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How Secure Is Your Network? New Program Points Out Vulnerabilities, Calculates Risk Of Attack

Date:
July 29, 2008
Source:
National Institute of Standards and Technology
Summary:
To help IT managers safeguard valuable information most efficiently, computer scientists are applying security metrics to computer network pathways to assign a probable risk of attack, calculating the most vulnerable points of attack.

The example illustrates three paths that an attacker can take to penetrate the network using FTP server, SSH server or database server.
Credit: NIST

Data breaches are a recurring nightmare for IT managers responsible for securing not only their company's confidential data, but possibly also sensitive information belonging to their clients, such as social security numbers or health or financial records.

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To help managers safeguard valuable information most efficiently, computer scientists at the National Institute of Standards and Technology (NIST) are applying security metrics to computer network pathways to assign a probable risk of attack to guide IT managers in securing their networks.

"We analyze all of the paths that system attackers could penetrate through a network," says computer scientist Anoop Singhal, "and assign a risk to each component of the system. Decision makers can use our assigned probabilities to make wise decisions and investments to safeguard their network."

Computer networks are made up of components varying from individual computers, to servers and routers. Once inside a network's firewall, for a seemingly mild-mannered purpose as posting an image to a file transfer protocol (FTP) site, a hacker can travel through the network through a variety of routes to hit the jackpot of valuable data. In addition to hardware, the hacker can break in through software on the computers, especially file-sharing applications that have been blamed for some major data breaches recently.

NIST researchers evaluate each route and assign it a risk based on how challenging it is to the hacker. The paths are determined using a technique called "attack graphs." A new analysis technique based on attack graphs was jointly developed by Singhal and research colleagues at George Mason University. A patent is pending on the technique.

Singhal and his team determine risk by using these attack graphs and NIST's National Vulnerability Database (NVD). This government repository includes a collection of security-related software weaknesses that hackers can exploit. NVD data was collected from software vendors and scores are assigned from most to least insecure by experts.

For example in a simple system there is an attacker on a computer, a firewall, router, an FTP server and a database server. The goal for the attacker is to find the simplest path into the jackpot--the database server. Attack Graph Analysis determines three potential attack paths. For each path in the graph, the NIST researchers assign an attack probability based on the score in the NVD database.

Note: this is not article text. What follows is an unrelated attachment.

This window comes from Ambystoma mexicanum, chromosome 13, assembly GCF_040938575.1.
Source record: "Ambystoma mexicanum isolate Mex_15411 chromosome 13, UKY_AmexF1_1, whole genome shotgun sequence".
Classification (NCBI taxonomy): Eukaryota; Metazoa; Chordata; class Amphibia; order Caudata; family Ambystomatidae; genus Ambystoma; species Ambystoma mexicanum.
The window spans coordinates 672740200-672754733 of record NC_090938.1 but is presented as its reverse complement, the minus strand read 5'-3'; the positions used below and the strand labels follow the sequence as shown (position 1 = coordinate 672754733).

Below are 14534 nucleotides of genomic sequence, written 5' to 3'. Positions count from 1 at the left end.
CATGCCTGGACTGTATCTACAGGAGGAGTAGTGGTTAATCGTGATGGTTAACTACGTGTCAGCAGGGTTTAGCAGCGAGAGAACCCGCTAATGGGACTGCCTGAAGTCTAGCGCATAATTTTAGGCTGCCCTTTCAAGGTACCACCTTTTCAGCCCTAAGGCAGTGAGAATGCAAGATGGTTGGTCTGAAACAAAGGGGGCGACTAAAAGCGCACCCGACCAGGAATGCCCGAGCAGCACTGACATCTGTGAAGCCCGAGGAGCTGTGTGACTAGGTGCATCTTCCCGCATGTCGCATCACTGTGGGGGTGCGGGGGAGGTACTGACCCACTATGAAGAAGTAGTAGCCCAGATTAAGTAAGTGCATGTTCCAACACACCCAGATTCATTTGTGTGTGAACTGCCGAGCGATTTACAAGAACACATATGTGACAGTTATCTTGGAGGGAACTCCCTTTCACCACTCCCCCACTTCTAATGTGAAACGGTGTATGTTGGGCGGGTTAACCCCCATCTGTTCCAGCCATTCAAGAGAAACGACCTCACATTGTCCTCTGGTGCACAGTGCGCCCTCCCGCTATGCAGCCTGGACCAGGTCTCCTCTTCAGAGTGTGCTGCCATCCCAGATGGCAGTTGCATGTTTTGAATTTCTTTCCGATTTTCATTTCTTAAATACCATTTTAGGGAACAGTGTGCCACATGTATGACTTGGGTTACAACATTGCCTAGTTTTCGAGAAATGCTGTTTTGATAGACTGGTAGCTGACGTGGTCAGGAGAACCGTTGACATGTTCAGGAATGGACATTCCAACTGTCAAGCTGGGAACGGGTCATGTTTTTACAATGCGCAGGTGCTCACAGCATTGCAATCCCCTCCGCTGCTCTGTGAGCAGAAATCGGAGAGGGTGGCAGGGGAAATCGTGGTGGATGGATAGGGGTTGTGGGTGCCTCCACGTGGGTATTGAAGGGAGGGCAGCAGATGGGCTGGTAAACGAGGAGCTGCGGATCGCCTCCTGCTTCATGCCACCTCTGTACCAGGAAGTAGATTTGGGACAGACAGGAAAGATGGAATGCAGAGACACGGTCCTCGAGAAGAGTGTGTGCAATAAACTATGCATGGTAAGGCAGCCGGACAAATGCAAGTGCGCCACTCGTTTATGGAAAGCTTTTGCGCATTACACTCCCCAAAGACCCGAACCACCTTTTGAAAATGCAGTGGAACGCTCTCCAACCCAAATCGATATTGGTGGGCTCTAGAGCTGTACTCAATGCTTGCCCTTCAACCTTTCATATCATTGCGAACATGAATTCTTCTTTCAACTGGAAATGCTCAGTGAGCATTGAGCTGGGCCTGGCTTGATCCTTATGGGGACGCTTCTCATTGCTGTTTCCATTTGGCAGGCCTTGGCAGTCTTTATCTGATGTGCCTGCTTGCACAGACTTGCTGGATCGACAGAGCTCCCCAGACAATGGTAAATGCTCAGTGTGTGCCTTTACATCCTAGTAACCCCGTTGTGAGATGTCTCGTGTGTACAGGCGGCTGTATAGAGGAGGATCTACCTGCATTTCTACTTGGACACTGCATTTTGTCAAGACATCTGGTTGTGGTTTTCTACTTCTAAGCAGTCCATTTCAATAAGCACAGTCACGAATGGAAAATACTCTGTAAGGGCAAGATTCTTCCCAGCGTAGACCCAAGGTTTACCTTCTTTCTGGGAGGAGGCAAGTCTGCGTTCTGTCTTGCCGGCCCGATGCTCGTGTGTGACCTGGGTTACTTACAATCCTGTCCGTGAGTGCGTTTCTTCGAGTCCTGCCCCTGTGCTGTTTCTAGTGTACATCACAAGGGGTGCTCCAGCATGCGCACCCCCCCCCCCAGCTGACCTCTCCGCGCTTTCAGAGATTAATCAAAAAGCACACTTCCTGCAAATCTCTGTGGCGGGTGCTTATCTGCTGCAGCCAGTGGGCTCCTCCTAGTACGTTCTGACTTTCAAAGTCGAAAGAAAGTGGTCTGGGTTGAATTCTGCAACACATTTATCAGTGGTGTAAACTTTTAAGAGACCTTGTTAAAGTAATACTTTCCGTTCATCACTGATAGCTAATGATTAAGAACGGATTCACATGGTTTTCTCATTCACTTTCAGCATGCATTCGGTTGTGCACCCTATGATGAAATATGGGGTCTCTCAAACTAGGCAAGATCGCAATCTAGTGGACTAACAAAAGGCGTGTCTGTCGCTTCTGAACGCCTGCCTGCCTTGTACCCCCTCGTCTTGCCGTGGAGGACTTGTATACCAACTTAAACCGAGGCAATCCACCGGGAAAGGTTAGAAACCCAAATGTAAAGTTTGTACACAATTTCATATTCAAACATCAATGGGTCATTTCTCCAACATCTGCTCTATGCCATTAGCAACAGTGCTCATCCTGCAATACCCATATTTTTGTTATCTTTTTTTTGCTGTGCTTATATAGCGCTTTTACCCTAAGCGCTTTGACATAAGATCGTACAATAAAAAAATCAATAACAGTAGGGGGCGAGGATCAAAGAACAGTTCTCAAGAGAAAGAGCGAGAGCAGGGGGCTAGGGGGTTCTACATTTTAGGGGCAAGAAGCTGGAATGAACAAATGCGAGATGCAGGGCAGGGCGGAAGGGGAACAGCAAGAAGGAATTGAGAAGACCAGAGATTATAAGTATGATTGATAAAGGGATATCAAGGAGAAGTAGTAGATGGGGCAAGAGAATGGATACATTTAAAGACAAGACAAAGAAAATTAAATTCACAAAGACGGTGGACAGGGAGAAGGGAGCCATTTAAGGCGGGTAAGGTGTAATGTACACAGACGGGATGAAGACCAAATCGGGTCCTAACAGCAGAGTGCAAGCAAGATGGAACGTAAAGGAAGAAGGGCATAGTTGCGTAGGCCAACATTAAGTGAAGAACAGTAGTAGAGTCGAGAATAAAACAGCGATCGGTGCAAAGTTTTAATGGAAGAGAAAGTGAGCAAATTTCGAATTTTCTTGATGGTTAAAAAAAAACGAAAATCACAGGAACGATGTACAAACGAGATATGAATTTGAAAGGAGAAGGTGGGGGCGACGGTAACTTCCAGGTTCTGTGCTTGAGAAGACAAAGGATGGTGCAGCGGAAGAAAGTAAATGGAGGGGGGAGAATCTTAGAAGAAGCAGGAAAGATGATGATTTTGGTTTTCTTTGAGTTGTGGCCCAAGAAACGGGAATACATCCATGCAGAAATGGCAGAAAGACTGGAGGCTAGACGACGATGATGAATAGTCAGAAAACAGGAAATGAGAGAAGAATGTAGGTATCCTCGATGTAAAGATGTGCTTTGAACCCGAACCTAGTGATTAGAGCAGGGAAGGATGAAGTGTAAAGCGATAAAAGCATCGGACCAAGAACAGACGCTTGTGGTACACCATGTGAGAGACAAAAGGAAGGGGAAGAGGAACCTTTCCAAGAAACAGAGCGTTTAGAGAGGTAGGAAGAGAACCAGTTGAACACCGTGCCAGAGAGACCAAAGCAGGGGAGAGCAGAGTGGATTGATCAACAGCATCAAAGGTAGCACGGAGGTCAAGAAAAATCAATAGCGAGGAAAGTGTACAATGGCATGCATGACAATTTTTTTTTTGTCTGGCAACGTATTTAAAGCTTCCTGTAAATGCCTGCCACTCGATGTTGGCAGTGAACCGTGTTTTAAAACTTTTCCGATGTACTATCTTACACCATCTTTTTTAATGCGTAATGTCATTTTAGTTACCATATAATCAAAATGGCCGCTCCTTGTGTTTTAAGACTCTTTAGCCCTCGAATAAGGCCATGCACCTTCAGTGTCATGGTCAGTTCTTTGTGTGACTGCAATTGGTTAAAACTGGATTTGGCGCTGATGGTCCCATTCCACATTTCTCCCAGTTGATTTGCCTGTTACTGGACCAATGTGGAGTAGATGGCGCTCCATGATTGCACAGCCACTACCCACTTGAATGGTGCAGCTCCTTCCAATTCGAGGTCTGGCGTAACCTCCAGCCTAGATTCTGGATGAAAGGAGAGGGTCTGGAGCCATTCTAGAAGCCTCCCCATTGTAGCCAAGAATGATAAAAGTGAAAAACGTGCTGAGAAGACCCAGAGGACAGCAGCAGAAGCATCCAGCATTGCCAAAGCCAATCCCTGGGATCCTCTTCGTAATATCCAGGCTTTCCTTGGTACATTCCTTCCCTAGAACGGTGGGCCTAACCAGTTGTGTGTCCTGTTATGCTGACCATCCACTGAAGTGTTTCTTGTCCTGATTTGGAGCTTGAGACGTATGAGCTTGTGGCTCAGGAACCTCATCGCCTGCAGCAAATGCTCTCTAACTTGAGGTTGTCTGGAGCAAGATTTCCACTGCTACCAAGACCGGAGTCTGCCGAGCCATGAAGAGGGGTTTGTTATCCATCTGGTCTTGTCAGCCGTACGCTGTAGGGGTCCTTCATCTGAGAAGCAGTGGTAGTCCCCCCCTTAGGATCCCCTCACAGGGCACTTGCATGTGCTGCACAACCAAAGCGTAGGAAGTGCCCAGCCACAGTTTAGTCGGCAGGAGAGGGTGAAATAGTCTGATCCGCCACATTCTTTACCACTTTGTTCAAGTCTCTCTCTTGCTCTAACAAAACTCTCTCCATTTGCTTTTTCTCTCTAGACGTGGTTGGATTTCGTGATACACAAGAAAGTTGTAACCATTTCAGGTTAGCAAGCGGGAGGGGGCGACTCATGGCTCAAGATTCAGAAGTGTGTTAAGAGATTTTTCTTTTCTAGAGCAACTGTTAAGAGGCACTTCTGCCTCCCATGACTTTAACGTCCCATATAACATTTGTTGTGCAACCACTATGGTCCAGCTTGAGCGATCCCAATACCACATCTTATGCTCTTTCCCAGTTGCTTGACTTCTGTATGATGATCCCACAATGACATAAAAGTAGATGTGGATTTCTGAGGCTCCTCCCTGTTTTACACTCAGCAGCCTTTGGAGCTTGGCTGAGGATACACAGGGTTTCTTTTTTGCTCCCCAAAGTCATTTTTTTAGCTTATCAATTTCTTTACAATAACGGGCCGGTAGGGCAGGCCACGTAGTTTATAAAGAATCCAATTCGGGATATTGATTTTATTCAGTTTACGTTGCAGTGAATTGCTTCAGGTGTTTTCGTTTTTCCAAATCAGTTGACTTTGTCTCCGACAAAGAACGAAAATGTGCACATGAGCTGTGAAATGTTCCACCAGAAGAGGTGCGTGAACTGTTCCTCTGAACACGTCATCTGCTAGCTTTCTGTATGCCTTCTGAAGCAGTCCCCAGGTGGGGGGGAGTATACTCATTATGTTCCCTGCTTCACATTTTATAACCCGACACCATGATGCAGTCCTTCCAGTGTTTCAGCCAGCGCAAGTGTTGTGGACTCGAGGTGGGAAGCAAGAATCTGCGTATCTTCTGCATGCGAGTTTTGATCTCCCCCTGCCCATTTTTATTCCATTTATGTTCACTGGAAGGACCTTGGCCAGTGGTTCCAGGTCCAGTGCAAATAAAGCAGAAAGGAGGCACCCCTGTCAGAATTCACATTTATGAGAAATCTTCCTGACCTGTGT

Because it takes multiple steps to reach the goal, the probabilities of each component are multiplied to determine the overall risk. One path takes only three steps. The first step has an 80 percent chance of being hacked, the second, a 90 percent chance. The final step requires great expertise, so there is only a 10 percent probability it can be breached. By multiplying the three probabilities together, that path is pretty secure with a less than 10 percent chance of being hacked.

The next step is for the researchers to expand their research to handle large-scale enterprise networks.


Story Source:

The above story is based on materials provided by National Institute of Standards and Technology. Note: Materials may be edited for content and length.


Journal Reference:

  1. Wang et al. An Attack Graph-Based Probabilistic Security Metric. Data and Applications Security XXII, 2008; 5094283 DOI: 10.1007/978-3-540-70567-3_22

Cite This Page:

National Institute of Standards and Technology. "How Secure Is Your Network? New Program Points Out Vulnerabilities, Calculates Risk Of Attack." ScienceDaily. ScienceDaily, 29 July 2008. <www.sciencedaily.com/releases/2008/07/080723144710.htm>.
National Institute of Standards and Technology. (2008, July 29). How Secure Is Your Network? New Program Points Out Vulnerabilities, Calculates Risk Of Attack. ScienceDaily. Retrieved October 31, 2014 from www.sciencedaily.com/releases/2008/07/080723144710.htm
National Institute of Standards and Technology. "How Secure Is Your Network? New Program Points Out Vulnerabilities, Calculates Risk Of Attack." ScienceDaily. www.sciencedaily.com/releases/2008/07/080723144710.htm (accessed October 31, 2014).

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